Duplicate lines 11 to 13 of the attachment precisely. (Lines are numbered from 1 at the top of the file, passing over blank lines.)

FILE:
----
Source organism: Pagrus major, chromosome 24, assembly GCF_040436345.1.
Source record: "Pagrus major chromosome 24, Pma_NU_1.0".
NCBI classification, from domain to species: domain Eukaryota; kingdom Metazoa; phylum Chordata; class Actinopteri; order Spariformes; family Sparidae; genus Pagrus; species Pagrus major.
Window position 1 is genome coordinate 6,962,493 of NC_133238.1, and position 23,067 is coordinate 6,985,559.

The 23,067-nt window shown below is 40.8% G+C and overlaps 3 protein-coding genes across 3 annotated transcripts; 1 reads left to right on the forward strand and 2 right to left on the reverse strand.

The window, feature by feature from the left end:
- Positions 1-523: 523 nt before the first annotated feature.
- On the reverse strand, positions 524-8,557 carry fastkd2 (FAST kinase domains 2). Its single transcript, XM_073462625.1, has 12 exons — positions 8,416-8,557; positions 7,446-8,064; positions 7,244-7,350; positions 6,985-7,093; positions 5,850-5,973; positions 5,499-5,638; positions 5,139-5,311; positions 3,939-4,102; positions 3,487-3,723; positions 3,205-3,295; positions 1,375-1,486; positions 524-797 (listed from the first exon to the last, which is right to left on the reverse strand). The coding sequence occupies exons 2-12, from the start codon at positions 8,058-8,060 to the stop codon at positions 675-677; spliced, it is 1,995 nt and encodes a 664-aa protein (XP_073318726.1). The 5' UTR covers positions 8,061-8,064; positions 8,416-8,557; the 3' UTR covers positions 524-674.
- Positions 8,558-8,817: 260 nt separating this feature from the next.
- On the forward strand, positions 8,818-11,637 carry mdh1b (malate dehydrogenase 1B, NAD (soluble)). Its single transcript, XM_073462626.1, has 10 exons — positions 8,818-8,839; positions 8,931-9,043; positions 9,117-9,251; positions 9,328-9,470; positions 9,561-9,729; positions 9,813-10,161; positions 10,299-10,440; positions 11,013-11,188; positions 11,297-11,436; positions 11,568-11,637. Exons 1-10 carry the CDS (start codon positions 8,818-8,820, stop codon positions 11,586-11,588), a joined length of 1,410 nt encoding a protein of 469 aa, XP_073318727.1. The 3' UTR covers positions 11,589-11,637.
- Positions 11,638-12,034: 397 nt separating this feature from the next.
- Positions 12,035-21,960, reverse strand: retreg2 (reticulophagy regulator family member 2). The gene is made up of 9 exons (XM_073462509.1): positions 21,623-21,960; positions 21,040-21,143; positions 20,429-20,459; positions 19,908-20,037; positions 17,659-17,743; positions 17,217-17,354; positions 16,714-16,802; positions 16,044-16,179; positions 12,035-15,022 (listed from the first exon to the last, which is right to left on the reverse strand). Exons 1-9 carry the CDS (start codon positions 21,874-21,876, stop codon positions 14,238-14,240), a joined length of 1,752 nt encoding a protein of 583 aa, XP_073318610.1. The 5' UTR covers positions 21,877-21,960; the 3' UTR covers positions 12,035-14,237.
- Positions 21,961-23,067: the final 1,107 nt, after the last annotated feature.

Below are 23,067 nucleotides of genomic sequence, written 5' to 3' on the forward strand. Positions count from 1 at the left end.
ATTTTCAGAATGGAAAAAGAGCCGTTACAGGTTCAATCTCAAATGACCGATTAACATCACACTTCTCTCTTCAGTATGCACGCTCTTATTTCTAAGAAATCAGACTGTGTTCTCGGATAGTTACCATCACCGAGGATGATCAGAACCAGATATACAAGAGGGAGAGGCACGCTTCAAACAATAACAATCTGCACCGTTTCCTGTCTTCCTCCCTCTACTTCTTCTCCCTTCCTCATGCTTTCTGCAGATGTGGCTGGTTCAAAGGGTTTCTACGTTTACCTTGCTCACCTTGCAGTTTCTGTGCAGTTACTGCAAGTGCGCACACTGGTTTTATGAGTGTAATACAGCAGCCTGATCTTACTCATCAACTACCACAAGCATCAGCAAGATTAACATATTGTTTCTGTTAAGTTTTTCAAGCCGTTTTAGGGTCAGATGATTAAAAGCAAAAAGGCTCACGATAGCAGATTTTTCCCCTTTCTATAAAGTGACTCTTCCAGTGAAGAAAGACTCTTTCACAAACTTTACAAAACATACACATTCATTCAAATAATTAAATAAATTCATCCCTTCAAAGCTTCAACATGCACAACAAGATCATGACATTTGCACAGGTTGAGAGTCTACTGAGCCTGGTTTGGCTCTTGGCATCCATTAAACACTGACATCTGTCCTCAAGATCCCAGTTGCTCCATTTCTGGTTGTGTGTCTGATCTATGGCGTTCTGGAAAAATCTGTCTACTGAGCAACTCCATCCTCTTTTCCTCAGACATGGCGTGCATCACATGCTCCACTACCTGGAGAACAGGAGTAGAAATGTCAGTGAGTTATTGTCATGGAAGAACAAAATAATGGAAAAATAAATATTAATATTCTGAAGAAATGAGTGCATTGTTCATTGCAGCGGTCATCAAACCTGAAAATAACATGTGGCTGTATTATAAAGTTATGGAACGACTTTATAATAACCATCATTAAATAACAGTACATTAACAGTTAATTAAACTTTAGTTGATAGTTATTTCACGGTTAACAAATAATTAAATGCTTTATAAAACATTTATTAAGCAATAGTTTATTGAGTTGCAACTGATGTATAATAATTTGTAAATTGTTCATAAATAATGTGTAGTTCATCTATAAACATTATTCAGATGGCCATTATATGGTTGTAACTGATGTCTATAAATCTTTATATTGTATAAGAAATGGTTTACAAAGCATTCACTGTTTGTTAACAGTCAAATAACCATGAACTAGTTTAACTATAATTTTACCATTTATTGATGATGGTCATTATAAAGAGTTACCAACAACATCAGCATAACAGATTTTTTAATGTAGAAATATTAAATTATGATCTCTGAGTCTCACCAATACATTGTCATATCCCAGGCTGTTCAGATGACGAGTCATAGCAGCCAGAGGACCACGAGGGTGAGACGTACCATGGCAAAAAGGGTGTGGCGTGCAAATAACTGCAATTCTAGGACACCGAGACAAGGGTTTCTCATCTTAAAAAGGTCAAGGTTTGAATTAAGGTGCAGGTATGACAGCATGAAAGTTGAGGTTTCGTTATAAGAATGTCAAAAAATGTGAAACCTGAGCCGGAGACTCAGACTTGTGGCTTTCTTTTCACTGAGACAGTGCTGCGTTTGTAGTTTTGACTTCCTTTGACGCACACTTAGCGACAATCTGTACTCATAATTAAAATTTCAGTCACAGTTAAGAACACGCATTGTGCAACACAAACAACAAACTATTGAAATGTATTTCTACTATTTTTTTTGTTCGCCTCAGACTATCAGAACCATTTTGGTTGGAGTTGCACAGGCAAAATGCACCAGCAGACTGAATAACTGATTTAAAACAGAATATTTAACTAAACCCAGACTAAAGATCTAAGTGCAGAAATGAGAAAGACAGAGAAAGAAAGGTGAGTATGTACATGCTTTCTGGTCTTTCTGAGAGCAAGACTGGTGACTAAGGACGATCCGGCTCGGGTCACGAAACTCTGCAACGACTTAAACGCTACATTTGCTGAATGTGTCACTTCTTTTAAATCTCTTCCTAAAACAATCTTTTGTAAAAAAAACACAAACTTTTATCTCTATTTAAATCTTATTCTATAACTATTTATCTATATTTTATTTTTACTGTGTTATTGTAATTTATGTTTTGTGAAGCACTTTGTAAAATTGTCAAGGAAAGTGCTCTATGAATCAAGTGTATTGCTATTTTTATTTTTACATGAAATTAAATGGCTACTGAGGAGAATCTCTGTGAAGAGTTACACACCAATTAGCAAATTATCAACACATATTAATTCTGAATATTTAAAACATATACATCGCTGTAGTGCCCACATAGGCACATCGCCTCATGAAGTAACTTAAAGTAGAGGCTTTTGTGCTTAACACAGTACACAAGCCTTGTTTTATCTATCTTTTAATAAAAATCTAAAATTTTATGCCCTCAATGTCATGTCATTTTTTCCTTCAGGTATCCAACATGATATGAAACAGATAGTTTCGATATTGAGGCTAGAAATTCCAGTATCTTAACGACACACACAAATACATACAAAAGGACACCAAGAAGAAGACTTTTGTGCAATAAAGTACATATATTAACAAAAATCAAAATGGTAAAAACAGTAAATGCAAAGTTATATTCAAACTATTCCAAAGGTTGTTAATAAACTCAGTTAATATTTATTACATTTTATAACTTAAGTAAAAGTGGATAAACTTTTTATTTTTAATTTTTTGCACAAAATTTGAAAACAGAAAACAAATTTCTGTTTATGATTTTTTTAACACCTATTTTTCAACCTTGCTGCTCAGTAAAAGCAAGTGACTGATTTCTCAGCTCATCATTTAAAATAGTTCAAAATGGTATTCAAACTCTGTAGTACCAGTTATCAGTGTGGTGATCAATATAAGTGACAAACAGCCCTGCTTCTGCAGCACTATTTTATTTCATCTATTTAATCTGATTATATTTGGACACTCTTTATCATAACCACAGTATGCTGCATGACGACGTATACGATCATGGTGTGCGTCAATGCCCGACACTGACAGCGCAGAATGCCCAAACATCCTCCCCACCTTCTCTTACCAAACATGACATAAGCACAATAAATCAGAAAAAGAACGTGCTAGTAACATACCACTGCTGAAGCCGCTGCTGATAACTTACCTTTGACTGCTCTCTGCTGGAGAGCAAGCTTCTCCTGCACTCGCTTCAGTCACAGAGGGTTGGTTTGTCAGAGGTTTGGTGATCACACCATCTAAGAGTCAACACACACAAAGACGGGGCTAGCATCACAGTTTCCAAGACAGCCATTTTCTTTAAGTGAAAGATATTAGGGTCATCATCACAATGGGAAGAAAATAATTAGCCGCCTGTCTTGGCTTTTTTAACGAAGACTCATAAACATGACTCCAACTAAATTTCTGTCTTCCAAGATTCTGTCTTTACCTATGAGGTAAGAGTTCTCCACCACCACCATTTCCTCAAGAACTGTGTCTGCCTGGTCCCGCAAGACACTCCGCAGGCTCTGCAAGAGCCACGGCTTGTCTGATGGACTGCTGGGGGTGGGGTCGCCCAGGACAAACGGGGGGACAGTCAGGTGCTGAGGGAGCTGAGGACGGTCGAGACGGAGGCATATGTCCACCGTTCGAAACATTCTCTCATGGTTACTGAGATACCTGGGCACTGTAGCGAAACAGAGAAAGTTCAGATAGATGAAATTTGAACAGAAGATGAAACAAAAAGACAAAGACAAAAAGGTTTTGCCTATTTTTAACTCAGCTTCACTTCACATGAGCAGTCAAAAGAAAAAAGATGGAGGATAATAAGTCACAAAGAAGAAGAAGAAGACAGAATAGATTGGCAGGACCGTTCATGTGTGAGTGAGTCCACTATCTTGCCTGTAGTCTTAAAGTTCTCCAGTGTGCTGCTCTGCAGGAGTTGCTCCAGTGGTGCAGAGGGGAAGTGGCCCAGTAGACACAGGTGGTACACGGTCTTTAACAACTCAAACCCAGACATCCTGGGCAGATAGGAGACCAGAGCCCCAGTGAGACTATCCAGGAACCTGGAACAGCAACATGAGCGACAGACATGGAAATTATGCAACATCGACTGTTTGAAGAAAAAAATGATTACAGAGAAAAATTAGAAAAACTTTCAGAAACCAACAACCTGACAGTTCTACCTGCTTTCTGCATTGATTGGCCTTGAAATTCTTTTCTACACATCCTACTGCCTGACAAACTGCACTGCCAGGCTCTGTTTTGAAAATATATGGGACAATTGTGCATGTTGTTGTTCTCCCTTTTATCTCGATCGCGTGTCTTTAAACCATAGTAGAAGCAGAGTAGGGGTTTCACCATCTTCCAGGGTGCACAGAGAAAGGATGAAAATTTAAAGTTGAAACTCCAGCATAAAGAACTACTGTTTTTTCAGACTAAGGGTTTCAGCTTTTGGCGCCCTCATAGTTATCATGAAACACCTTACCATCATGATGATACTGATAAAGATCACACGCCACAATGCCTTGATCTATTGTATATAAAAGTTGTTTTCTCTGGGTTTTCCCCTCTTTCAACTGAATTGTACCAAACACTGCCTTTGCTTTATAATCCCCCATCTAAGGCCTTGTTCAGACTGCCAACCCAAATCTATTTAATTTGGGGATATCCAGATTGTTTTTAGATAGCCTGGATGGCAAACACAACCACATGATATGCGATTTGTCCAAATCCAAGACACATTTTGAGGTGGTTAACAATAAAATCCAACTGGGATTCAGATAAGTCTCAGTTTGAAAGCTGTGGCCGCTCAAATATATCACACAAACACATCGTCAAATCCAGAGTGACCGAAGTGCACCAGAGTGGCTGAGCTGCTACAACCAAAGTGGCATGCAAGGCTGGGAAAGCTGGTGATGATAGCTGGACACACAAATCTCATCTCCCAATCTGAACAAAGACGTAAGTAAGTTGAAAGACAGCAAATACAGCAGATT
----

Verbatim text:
- Positions 11,638-12,034: 397 nt separating this feature from the next.
- Positions 12,035-21,960, reverse strand: retreg2 (reticulophagy regulator family member 2). The gene is made up of 9 exons (XM_073462509.1): positions 21,623-21,960; positions 21,040-21,143; positions 20,429-20,459; positions 19,908-20,037; positions 17,659-17,743; positions 17,217-17,354; positions 16,714-16,802; positions 16,044-16,179; positions 12,035-15,022 (listed from the first exon to the last, which is right to left on the reverse strand). Exons 1-9 carry the CDS (start codon positions 21,874-21,876, stop codon positions 14,238-14,240), a joined length of 1,752 nt encoding a protein of 583 aa, XP_073318610.1. The 5' UTR covers positions 21,877-21,960; the 3' UTR covers positions 12,035-14,237.
- Positions 21,961-23,067: the final 1,107 nt, after the last annotated feature.